If you have been a regular reader to this blog you may have noticed something lately. There has been a significant gap my posting activity. Yes, it has been several months since my last post. It’s amazing how quickly the day job can impact one ability to write blog posts on a regular basis.
The day job has taken its toll. On the flip side it has also provided additional insight into the challenges related to microservices. In previous posts I covered everything from events to logging to identifying instances of microservices. All of those have come into play in my recent work. The one thing I tripped across recently has been what if there is a need to maintain some sort of state in microservices.
Yes, I know microservices are not supposed to have state. However, I’ve recently worked on a microservice that served as an integration “layer” between a services brokerage and a set of providers. As we rapidly worked to build this, in an agile manner, I quickly required the need for a service that managed state. Yes shame on me. It amazing how quickly one can call into this trap even when you blog about not doing it.
How did I get into this position. Well one word. Threads. It turns out that the service consumer .. The thing that was calling me didn’t want to wait until I was done. Some things are so impatient. Hence.. This resulted in the fact that I, as the service needed to implement/leverage threading. Now that in of itself is not a major issues ( read Java servlet & threads or Ruby Sinatra threads ) . The problem came when I needed to send a thread Id back to the caller so that it could check back later. This meant I either needed to manage this information in my service, or I had to leverage some sort of “singleton” service to help out here.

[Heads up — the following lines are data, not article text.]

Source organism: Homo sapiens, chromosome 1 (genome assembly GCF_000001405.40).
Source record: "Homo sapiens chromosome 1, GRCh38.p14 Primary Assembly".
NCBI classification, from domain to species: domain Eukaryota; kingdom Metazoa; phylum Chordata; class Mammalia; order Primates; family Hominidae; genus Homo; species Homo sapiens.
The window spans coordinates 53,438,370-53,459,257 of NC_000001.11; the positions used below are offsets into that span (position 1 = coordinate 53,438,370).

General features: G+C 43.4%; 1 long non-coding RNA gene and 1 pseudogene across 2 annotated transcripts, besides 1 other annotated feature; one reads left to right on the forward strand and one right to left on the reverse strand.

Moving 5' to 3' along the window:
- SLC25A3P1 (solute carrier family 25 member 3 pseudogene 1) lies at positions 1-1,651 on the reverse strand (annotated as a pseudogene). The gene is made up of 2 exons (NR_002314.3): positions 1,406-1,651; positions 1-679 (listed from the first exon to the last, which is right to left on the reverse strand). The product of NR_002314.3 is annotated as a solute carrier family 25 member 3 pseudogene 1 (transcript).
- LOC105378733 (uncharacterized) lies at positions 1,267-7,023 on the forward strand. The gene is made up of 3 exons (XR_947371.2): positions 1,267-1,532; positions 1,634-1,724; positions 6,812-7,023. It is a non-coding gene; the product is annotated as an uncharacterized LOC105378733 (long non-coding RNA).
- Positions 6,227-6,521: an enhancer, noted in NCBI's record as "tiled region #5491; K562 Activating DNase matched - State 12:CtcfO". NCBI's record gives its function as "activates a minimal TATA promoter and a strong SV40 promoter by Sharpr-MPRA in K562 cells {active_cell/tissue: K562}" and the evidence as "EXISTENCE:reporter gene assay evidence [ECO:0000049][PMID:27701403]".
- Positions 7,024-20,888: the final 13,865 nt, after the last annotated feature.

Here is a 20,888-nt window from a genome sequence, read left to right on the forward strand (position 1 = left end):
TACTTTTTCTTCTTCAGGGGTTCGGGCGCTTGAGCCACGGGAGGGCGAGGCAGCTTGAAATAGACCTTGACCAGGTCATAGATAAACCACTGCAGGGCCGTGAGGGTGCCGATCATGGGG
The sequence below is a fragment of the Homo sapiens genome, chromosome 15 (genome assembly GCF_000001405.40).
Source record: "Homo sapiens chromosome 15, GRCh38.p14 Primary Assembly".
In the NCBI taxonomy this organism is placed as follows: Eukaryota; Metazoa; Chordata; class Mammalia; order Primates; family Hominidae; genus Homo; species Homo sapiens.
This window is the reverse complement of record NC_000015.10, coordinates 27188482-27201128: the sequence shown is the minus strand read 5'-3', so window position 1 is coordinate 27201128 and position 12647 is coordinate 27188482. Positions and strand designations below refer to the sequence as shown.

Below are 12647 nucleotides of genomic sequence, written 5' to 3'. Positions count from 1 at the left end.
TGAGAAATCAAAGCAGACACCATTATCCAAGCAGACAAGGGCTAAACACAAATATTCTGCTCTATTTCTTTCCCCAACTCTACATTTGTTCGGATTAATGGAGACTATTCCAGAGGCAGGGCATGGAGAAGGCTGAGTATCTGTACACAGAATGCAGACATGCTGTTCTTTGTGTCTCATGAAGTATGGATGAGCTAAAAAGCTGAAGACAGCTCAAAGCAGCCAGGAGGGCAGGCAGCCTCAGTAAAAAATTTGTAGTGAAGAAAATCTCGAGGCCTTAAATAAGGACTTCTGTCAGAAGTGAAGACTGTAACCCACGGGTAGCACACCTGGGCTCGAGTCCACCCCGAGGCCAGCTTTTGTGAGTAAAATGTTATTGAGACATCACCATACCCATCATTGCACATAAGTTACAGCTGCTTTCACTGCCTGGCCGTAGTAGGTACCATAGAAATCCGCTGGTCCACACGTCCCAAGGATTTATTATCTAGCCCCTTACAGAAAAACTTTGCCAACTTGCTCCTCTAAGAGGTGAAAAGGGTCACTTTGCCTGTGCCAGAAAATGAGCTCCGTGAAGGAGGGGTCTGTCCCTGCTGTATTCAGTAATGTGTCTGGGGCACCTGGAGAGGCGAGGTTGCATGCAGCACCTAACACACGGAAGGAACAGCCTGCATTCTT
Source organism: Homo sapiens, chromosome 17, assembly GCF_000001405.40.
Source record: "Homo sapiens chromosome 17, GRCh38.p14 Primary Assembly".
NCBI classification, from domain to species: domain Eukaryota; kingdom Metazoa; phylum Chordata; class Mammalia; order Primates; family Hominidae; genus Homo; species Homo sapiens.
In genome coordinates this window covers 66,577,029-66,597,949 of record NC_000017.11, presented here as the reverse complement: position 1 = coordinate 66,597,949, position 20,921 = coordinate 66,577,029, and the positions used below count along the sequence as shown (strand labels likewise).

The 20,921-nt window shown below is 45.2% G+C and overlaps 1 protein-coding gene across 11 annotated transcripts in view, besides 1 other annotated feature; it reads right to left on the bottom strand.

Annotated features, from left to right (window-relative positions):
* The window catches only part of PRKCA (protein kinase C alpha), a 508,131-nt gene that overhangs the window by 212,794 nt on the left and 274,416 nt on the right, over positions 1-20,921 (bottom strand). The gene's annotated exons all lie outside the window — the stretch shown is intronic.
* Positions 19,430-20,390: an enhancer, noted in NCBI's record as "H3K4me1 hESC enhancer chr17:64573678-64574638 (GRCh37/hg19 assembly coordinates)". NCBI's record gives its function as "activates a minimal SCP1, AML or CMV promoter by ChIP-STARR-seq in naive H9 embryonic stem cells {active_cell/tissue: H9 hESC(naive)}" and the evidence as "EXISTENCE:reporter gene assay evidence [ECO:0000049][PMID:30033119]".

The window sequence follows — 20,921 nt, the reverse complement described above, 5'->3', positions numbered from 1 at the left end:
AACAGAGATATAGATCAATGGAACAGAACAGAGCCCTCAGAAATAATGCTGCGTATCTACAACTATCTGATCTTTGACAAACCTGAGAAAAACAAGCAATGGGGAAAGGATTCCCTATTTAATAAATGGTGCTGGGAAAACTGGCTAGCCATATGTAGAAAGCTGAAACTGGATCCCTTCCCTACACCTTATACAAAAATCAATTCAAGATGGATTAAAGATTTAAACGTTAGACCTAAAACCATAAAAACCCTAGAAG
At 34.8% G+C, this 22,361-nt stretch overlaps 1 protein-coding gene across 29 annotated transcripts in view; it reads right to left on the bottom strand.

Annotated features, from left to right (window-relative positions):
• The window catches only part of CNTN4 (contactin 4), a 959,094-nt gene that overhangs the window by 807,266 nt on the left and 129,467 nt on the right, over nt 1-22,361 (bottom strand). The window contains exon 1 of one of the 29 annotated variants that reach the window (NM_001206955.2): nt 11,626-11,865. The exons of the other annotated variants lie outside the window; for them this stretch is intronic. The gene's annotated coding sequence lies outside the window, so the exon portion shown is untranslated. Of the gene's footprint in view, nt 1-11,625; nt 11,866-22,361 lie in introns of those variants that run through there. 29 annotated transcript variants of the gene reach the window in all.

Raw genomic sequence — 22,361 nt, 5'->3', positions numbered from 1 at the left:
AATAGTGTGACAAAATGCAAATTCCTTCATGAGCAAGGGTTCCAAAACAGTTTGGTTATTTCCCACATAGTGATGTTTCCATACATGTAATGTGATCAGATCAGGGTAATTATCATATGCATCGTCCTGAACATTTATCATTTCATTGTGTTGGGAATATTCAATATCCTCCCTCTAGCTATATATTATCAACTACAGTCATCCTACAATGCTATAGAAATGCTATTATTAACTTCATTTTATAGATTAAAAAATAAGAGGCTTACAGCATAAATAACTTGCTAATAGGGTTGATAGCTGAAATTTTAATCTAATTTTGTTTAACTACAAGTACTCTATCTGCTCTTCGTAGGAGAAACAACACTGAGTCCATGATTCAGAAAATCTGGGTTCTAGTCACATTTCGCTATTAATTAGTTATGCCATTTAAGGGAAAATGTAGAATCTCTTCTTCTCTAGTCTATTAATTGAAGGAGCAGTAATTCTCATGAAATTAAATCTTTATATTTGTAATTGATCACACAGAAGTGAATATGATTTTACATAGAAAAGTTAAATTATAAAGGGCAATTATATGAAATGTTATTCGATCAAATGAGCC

Perhaps a couple pictures will help.
The most common scenario :
The simplest case, as represented by the following picture, is the case where a provider creates a unique “tracking” id for a service that is being provisioned. In this case, when a request comes in for an instances of a service, the provider returns this unique tracking id right away and then continues the provisioning a synchronously. This allows the service requester to not have to wait.. I.e. Block… Other requests . The service requester can using this tracking id to periodically check back to see if the provisioning is complete.
This works great if a) the provider returns a unique tracking id right away and b) there is only on provider called as part of a request.
Things get complicated?
So what if you actually want a service that is made up of calls to multiple providers that take a while to process. Who provides the unique tracking id? Who is responsible for managing this? This scenario really comes into play when the request is made up of services from multiple providers.
Well, the integration microservice can generate and manage this id. Then, when the requester calls back to see if all the providers are done with their parts, the microservice can respond accordingly.
But how should this be done?
The first reaction…. The microservice could create and manage unique tracking ids. As reflected in the picture below the microservice would have logic to not only create a random tracking id to send back to the service requester, but to also store the current state of all requests made. Remember, the service requester is going to be checking back to ask the microservice if the provider is done.
Ok, here is the catch… This can work, but it’s not stateless.
A better way is to leverage a separate service that would be responsible for managing the state of the requests. In this scenario, each call to for a new service to one or more providers would be registered with this “thread” logging service. When a requester called back to make a status request ( I.e. “Is it done ?”), new requests would be logged against the thread logger service. Remember, we can’t just pass this through to the provider because I’m this scenario there are more than one provider.
This “thread” logging service would then be leveraged by all instances of the integration service.
Of course this architectural option does incur “incur” costs like any other. When you do this you now introduce added complexity including a deployment dependency, potential costs for resources and manage, and if you don’t do it right, potential security risks.
Obviously, this is a relatively unique scenario I’ve covered, but the general pattern is one I think we will find repeatedly.